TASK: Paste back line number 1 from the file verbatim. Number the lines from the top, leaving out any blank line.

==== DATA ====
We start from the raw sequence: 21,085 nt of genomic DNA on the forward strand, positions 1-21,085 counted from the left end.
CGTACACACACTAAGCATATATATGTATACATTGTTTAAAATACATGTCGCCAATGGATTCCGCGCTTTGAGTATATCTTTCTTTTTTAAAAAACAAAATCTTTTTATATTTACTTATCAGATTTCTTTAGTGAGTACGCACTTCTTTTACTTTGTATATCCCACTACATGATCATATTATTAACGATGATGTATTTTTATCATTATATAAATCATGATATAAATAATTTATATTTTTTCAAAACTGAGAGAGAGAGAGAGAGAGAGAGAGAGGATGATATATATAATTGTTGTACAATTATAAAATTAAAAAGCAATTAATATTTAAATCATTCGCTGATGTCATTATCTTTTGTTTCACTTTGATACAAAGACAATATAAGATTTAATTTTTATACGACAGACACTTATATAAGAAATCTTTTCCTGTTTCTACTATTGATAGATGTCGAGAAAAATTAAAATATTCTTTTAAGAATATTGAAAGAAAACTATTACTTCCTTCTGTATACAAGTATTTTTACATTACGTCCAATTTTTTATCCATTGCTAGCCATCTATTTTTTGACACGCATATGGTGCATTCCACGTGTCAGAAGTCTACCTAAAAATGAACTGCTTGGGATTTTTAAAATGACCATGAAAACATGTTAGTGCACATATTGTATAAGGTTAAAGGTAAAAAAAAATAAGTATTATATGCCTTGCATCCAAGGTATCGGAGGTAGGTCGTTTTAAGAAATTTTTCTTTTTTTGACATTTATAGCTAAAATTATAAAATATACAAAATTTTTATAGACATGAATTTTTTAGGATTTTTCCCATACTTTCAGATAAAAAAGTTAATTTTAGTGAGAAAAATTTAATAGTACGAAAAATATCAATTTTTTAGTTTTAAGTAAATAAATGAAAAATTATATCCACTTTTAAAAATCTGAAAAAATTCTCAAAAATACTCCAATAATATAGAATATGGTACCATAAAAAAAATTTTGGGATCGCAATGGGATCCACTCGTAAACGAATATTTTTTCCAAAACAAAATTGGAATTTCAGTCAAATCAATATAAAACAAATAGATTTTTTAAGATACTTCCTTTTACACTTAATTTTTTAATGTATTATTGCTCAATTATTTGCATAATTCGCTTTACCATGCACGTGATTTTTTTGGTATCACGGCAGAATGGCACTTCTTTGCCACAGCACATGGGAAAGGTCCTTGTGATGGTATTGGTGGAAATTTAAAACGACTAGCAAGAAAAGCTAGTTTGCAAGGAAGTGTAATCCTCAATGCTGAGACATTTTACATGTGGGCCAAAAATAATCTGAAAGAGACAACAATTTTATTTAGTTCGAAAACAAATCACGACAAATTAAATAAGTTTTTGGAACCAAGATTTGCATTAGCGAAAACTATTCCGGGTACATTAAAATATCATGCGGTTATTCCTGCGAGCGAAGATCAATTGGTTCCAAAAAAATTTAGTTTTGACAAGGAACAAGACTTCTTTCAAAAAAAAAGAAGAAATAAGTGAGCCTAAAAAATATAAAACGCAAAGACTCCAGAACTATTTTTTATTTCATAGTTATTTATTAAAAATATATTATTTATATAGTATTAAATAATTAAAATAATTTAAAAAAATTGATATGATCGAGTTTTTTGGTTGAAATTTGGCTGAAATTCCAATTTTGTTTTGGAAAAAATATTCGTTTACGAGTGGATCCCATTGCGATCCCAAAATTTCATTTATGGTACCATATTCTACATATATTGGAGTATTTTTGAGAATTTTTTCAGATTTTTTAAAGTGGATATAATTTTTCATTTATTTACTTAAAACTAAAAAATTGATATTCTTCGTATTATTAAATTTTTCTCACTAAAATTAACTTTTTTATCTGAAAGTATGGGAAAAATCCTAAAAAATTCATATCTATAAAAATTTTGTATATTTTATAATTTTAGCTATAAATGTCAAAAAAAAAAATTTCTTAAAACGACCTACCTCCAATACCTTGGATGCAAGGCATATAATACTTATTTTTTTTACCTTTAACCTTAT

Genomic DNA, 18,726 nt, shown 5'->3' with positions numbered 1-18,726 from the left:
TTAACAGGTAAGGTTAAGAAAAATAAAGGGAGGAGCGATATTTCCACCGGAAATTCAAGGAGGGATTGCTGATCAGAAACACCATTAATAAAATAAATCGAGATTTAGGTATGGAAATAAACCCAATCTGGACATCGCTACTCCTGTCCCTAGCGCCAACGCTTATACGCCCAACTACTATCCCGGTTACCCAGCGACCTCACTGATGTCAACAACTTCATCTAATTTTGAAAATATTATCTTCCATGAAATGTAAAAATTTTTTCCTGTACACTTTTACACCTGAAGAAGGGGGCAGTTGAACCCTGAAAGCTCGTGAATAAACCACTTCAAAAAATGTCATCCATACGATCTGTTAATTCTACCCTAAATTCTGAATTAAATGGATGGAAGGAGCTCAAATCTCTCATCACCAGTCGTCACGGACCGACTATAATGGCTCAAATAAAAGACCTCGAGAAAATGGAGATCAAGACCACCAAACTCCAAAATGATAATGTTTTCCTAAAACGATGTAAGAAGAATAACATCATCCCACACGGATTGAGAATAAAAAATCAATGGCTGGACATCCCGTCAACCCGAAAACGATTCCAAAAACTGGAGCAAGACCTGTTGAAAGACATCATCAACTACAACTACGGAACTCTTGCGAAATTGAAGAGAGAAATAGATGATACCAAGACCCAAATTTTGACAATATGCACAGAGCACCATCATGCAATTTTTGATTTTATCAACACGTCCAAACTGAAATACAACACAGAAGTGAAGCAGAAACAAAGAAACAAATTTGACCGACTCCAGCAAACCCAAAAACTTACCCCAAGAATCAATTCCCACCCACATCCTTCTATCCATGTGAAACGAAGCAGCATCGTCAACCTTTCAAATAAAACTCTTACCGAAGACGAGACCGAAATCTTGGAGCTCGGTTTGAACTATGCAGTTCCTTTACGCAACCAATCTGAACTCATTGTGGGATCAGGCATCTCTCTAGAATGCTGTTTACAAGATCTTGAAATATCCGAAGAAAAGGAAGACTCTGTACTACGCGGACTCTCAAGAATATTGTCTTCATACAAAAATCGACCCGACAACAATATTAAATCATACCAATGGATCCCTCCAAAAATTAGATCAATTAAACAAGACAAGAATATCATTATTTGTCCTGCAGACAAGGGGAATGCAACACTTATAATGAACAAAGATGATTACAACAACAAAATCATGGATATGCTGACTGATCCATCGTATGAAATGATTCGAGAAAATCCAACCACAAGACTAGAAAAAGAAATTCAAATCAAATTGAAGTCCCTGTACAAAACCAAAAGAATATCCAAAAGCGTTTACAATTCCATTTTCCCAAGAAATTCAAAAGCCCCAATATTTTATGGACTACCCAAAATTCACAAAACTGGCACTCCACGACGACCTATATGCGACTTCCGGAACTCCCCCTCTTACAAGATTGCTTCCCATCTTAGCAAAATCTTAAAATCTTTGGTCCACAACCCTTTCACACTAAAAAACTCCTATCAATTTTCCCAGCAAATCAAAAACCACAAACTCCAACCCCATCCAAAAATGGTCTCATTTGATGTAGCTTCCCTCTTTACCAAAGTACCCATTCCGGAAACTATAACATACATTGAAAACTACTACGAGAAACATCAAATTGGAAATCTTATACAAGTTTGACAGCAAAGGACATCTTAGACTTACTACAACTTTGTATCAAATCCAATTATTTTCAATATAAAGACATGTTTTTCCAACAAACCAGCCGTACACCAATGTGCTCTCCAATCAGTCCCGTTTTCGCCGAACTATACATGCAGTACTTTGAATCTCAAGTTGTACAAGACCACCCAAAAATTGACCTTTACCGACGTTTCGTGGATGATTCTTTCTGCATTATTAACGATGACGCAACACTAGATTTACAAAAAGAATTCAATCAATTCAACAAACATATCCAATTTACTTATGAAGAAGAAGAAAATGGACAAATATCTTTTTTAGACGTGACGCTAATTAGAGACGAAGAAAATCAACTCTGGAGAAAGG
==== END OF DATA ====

We start from the raw sequence: 21,085 nt of genomic DNA on the forward strand, positions 1-21,085 counted from the left end.